From Panama to the Arctic a New eButterfly is Here

It’s been over a year in the making. We’re excited to announce a completely new and retooled eButterfly. Now you can track butterflies you’ve seen from Panama to the Caribbean and north to the far reaches of the arctic, covering over 40 countries and more than 3,000 species of butterflies. Explore the new look and experience the social media-inspired features we’ve added to facilitate sharing and communication between users, or use the new efficient and fun, crowd-sourced verification tool. Help us build big butterfly data for science and education. Learn more…


Ten Steps to Better Butterfly Photography (new camera optional)

Summer is here and many of us are eager to get out butterflying with our cameras to bring images home to share with our butterflying buddies. While I don’t fancy myself as an expert photographer, I sure love to photograph butterflies and other insects. I realized over time that many tricks I took for granted to approach butterflies were foreign to many naturalists especially those new to it. After sharing some tips on how to approach butterflies and better photograph them with friends and colleagues and seeing them come back with much improved results and more species than they use to find, I thought this might be helpful to share.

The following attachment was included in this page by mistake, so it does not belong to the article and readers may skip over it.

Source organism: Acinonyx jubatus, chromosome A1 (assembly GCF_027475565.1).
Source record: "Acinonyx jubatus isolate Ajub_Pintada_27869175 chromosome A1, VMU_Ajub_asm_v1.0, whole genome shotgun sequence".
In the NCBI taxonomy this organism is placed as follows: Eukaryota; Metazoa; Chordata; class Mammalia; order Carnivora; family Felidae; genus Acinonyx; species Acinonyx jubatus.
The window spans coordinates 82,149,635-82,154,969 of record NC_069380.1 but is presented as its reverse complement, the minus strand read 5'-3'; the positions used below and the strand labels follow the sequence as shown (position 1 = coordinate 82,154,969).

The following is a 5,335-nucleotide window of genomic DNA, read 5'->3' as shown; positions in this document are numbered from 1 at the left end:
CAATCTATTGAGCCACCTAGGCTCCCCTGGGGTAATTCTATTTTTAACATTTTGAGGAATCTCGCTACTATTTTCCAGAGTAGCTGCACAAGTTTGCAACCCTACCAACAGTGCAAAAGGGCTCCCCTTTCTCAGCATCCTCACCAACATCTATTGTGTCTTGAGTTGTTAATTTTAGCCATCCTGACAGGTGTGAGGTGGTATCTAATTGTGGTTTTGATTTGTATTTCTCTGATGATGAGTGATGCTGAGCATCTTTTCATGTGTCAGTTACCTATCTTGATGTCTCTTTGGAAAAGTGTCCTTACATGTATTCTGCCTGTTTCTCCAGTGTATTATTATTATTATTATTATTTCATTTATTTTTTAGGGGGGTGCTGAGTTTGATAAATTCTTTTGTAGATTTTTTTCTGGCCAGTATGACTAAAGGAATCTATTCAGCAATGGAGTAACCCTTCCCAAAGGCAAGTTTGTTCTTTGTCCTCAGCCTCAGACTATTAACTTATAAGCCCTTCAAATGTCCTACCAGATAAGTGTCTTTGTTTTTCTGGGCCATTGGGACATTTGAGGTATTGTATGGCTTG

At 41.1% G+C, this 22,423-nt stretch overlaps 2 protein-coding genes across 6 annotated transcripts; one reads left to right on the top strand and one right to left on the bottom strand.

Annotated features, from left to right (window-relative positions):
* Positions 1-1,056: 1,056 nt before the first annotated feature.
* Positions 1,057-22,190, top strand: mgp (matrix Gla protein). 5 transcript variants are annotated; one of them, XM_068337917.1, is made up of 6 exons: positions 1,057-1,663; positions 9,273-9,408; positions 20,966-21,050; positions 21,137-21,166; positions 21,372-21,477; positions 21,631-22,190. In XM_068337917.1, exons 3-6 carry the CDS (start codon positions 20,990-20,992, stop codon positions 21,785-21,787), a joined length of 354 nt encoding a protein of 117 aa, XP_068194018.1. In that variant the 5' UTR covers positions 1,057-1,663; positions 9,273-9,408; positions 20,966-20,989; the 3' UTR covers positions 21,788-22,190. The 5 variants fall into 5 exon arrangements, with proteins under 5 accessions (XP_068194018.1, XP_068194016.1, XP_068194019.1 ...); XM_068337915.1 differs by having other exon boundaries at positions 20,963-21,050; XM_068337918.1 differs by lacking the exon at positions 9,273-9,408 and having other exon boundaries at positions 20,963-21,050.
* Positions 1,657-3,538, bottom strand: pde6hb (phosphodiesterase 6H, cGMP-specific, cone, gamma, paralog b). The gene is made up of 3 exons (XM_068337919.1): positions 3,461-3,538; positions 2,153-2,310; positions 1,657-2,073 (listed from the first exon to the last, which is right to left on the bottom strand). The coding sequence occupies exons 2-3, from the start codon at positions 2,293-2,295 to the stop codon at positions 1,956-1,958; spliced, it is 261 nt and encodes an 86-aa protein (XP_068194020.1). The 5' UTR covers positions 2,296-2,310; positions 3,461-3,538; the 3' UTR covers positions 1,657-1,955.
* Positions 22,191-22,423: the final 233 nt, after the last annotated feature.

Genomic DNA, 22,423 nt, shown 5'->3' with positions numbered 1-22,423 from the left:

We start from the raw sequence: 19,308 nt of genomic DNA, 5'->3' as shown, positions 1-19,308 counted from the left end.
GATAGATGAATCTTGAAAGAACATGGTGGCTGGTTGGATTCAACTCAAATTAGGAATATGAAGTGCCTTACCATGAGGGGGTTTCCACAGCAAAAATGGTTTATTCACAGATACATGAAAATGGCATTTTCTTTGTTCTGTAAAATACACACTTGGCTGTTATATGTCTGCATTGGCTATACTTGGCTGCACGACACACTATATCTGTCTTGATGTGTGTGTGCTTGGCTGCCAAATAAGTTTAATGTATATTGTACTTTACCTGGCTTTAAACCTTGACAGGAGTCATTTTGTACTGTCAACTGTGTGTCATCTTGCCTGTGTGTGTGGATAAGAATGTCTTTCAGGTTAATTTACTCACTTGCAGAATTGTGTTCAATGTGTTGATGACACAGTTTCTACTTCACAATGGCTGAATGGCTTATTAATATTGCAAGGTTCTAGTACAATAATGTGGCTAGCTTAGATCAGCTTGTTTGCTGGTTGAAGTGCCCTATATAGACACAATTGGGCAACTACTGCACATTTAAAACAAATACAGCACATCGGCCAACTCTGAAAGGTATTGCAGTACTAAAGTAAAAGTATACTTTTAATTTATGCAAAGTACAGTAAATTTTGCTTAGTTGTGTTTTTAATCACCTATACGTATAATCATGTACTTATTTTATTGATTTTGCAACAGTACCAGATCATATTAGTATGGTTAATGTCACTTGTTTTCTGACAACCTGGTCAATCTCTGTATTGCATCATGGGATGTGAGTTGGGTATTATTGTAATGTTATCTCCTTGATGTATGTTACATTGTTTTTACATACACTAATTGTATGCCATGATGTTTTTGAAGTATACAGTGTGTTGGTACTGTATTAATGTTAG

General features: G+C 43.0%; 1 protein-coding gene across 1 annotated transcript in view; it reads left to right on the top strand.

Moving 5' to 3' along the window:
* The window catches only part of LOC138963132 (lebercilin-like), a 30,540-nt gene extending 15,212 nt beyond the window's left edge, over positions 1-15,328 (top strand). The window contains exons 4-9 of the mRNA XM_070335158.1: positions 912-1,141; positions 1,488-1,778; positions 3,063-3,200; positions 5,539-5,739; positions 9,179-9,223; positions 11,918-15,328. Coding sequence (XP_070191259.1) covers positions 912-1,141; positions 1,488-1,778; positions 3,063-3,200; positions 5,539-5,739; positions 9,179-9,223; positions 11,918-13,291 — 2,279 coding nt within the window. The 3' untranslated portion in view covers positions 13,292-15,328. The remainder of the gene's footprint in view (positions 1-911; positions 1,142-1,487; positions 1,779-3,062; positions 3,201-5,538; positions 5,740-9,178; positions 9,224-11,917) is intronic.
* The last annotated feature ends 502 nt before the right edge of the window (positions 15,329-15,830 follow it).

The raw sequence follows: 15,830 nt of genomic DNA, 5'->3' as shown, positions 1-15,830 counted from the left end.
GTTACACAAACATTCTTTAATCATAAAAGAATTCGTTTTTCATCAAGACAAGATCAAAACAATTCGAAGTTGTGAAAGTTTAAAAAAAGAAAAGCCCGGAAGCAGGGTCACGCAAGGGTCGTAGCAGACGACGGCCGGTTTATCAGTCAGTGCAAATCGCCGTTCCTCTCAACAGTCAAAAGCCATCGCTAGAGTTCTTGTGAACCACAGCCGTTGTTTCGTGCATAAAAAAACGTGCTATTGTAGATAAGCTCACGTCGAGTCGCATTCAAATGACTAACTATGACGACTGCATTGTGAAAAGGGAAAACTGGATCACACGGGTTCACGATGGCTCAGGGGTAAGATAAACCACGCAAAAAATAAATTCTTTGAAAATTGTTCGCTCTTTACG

Annual Monarch Breeding Population Size in Canada Linked to Spring Migration and Recolonization

New research published in Frontiers in Ecology and Evolution by scientists Tara Crewe (Bird Studies Canada), Greg Mitchell (Environment and Climate Change Canada) and Maxim Larrivée (Montréal Insectarium) highlights the importance of Canadian summer breeding habitat for the eastern North American migratory Monarch butterfly population. The study is based on 15 years of community science […]


A Crazy Place for Fritillaries

By Peter Hall, Scientific and administrative advisor to e-Butterfly One of the most difficult groups of butterflies to identify, particularly in western North America, is that of the greater fritillaries. On a recent camping trip to Alberta and Montana, the butterflies in this large group were high among the list of butterfly target species I had […]


Super Bloom and Super Butterflies in Southern California

By Peter Hall, scientific and administrative advisor to eButterfly, Ottawa, Ontario Following a wet and cool winter in Southern California, this spring created a ‘super bloom’ of flowering plants and a visit there also produced a super butterfly crop of observations. For three weeks, from March 14 to April 3, my wife Judy and I […]


Painted Lady Butterflies are on the Move!

Painted Lady butterflies by the thousands are pushing northward in southern California. Like Monarch butterflies, with which they are sometimes confused, Painted Ladies are now heading northward to breed. But they’re not as predictable as Monarchs. Where exactly are they going? With a massive effort by volunteer citizen scientists, we can begin to piece together this […]